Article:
|Empty Weight:||2,105 lbs.|
|Gross Weight:||3,361 lbs.|
|Maximum Speed:||156 mph|
|Powerplant:||Wright R-1820-84 Cyclone|
In 1953, the U.S. Army awarded Sikorsky a contract for the experimental conversion of the H-18 (S-52) helicopter from piston to turbine power. This would be the Army's and Sikorsky's first use of a gas turbine engine in a helicopter. Along with the addition of the turbine, the H-18/S-52 was extensively modified and included retractable landing gear (another first for Sikorsky), strengthened fuselage and updated electronics. The new craft, designated XH-39 by the Army and S-59 by Sikorsky, first flew on June 1, 1954.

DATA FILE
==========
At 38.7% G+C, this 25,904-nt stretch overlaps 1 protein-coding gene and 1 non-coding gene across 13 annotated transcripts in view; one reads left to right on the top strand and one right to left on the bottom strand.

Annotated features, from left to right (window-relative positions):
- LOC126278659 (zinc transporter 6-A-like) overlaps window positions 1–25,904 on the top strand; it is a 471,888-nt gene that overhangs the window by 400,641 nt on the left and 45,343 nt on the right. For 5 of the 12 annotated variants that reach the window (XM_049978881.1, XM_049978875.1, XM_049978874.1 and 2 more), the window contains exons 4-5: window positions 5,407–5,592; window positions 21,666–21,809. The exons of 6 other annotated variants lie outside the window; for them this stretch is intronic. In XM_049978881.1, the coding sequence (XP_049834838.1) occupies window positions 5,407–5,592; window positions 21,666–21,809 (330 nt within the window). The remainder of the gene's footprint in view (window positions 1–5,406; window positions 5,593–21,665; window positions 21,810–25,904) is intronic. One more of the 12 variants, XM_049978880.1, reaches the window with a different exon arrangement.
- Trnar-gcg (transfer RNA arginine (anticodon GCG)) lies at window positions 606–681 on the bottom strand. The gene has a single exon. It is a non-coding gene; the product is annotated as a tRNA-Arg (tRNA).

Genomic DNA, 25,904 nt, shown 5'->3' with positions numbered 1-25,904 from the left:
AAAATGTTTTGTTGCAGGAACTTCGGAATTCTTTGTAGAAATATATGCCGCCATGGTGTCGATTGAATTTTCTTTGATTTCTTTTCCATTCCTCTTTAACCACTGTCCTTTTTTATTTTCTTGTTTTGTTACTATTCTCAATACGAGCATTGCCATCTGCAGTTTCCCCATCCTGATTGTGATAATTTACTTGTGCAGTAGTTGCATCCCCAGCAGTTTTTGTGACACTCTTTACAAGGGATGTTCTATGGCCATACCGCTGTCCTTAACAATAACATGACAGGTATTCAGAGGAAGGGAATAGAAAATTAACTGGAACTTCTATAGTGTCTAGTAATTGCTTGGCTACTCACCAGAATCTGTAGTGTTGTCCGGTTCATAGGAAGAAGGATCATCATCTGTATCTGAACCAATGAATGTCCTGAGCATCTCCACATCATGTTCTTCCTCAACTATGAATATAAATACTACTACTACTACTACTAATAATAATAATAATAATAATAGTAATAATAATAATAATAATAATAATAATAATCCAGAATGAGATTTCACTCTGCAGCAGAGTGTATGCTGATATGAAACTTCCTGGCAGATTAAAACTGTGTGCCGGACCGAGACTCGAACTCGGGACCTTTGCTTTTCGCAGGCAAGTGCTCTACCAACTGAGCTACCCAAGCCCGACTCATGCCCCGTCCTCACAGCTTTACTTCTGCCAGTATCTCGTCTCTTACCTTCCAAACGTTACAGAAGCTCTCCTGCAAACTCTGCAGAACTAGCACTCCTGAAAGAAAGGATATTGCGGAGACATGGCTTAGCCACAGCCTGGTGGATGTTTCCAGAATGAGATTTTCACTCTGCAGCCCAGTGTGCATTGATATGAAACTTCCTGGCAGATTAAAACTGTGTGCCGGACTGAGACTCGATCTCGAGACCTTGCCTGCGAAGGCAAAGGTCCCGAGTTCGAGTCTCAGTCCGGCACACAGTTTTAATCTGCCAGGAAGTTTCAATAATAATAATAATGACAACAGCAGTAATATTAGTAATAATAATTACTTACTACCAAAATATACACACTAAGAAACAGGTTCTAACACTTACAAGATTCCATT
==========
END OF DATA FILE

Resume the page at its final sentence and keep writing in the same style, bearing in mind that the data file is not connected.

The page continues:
On August 26, 1954, an XH-39 piloted by U.S. Army Warrant Officer Bill Wester set a world speed record for a helicopter of just over 156 mph over a closed course at Bradley Field in Windsor Locks, CT. On October 17, 1954, Bill Wester set a world helicopter altitude record of 24,500 ft. at Bridgeport, CT.
The XH-39 lost out in a competition with the Bell XH-40 which became the UH-1 "Iroquois", more famously known as the "Huey." The Army continued to fly the XH-39 for another three years to gain data on turbine powered helicopters.
Only three were aircraft were produced: two XH-39s for the Army and one S-59 for use for company demonstrations which is the craft now on display in the Museum after completing its restoration and a visit back to Sikorsky.
Please contact if you have any information or comments on the Sikorsky H-34/S-58.
Source: Sikorsky Historical Archives